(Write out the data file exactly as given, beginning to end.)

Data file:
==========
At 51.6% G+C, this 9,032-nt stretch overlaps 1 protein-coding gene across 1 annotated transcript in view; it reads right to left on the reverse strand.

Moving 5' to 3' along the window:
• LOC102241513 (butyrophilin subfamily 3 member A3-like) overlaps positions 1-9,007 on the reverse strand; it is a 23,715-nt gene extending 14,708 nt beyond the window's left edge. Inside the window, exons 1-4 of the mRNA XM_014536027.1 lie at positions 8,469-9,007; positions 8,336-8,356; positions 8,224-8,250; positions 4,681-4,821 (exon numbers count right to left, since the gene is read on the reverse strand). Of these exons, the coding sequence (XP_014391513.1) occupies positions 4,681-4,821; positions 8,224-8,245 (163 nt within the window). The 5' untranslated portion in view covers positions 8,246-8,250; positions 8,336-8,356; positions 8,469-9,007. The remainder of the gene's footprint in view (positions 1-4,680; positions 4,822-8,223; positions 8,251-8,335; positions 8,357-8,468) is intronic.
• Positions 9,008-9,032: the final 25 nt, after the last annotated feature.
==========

At 51.6% G+C, this 9,032-nt stretch overlaps 1 protein-coding gene across 1 annotated transcript in view; it reads right to left on the reverse strand.

Moving 5' to 3' along the window:
• LOC102241513 (butyrophilin subfamily 3 member A3-like) overlaps positions 1-9,007 on the reverse strand; it is a 23,715-nt gene extending 14,708 nt beyond the window's left edge. Inside the window, exons 1-4 of the mRNA XM_014536027.1 lie at positions 8,469-9,007; positions 8,336-8,356; positions 8,224-8,250; positions 4,681-4,821 (exon numbers count right to left, since the gene is read on the reverse strand). Of these exons, the coding sequence (XP_014391513.1) occupies positions 4,681-4,821; positions 8,224-8,245 (163 nt within the window). The 5' untranslated portion in view covers positions 8,246-8,250; positions 8,336-8,356; positions 8,469-9,007. The remainder of the gene's footprint in view (positions 1-4,680; positions 4,822-8,223; positions 8,251-8,335; positions 8,357-8,468) is intronic.
• Positions 9,008-9,032: the final 25 nt, after the last annotated feature.